The block of primary (uncut) forest of approximately 35,000 acres in
size is considered by the Michigan Natural Features Inventory to be
the "biggest and best tract of virgin Northern Hardwoods in North
America" and it is certainly one of the largest relatively
undisturbed northern hemlock-hardwood forests west of the
Adirondacks. The federal government has recognized the area as a
National Natural Landmark.
The Porcupine Mountains themselves arise
abruptly from Lake Superior to form a 12 mile long escarpment which
parallels the lakeshore for a distance of 1.5 miles. At 2 billion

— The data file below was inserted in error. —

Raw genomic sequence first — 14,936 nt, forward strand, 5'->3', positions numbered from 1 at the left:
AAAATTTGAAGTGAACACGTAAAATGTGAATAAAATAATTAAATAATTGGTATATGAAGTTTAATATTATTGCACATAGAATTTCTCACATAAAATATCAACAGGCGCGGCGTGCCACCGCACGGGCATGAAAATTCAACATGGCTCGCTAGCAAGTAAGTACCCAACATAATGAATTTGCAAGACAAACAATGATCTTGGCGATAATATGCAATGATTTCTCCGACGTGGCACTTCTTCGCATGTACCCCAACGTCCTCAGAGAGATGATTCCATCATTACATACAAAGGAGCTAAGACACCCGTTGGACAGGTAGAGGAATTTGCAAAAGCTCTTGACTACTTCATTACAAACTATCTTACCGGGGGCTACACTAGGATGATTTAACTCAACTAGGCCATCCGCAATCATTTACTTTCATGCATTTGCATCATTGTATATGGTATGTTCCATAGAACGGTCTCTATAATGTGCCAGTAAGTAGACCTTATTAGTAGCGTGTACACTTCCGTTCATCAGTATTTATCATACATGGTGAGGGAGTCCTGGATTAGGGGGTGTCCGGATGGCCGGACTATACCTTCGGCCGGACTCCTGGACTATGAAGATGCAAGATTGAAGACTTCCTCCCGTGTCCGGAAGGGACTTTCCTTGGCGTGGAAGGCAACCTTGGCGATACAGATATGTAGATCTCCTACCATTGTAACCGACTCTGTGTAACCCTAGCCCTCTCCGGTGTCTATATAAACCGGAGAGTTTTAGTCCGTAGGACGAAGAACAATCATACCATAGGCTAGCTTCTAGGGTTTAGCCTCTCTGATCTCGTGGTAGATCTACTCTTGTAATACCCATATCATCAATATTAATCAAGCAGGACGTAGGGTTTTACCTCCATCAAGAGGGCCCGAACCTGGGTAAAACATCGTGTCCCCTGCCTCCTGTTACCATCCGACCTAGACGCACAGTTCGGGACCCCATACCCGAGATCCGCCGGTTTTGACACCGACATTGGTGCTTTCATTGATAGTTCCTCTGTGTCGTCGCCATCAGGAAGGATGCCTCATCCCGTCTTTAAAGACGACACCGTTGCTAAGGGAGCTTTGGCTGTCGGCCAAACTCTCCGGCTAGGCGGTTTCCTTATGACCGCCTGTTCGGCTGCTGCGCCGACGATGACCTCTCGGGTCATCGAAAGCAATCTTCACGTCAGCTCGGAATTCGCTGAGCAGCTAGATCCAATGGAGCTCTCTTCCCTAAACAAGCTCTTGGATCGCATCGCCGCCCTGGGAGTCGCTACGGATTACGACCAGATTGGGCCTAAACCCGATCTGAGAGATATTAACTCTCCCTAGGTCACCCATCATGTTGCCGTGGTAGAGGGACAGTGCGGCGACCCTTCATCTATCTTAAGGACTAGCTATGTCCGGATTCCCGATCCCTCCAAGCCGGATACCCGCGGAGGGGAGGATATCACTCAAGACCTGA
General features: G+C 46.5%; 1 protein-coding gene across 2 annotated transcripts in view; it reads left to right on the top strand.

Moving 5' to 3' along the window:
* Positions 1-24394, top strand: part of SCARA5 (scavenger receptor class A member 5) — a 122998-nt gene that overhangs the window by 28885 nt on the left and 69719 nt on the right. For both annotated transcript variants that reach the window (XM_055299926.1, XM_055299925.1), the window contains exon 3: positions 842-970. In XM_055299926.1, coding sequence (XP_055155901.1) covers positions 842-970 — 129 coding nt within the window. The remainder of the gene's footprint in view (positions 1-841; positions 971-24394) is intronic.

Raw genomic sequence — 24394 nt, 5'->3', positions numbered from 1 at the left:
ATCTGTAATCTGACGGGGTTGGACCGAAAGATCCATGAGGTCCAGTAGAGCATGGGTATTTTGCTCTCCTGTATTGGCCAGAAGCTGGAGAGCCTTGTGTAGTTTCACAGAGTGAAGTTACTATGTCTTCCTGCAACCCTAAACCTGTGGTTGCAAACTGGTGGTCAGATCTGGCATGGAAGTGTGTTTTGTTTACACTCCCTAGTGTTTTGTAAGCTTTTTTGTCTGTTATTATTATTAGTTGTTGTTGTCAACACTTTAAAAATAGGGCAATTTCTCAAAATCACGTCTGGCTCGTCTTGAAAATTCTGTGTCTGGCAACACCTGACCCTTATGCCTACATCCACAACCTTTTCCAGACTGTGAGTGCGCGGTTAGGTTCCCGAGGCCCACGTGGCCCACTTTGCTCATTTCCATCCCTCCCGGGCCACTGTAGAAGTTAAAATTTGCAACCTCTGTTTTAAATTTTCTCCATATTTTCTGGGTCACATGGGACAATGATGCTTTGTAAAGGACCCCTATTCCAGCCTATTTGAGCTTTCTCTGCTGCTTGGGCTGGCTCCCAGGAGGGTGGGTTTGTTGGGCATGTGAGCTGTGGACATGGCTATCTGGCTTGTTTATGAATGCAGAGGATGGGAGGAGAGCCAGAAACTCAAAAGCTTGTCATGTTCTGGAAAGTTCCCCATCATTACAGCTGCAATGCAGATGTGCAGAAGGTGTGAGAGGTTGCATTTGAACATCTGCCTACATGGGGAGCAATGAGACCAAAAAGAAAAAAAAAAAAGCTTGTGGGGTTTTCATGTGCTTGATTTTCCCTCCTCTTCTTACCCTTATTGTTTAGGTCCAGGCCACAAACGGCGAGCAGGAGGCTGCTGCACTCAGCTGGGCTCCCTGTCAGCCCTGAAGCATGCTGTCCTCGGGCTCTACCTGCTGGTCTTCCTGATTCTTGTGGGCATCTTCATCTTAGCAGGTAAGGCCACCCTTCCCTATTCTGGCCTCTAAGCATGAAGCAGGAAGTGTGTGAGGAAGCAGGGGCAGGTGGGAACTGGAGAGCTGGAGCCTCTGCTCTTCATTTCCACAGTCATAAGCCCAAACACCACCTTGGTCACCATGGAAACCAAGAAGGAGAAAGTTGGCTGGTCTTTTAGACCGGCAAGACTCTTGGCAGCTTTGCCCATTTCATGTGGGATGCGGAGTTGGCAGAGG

years old, the mountains are a section of one of the oldest mountain
chains in the world. On the landward side of the escarpment is Lake
of the Clouds, which is one of the spectacular views to be found
from high peaks in the area. On a clear day, one may see more than
25 miles to the west.
Noted for its magnificent forests,
scenic vistas, over 90 miles of hiking trails, and striking geologic
formations, the park is also home to a number of endangered,
threatened and special concern species including small blue-eyed
mary, ram's head ladyslipper, Hooker's fairy-bells, slender cliff
brake, male fern, gray wolf, wood turtle, peregrine falcon, merlin,
and bald eagle. In addition, visitors can see excellent examples
of wave-cut beaches carved by former glacial lake shore lines. .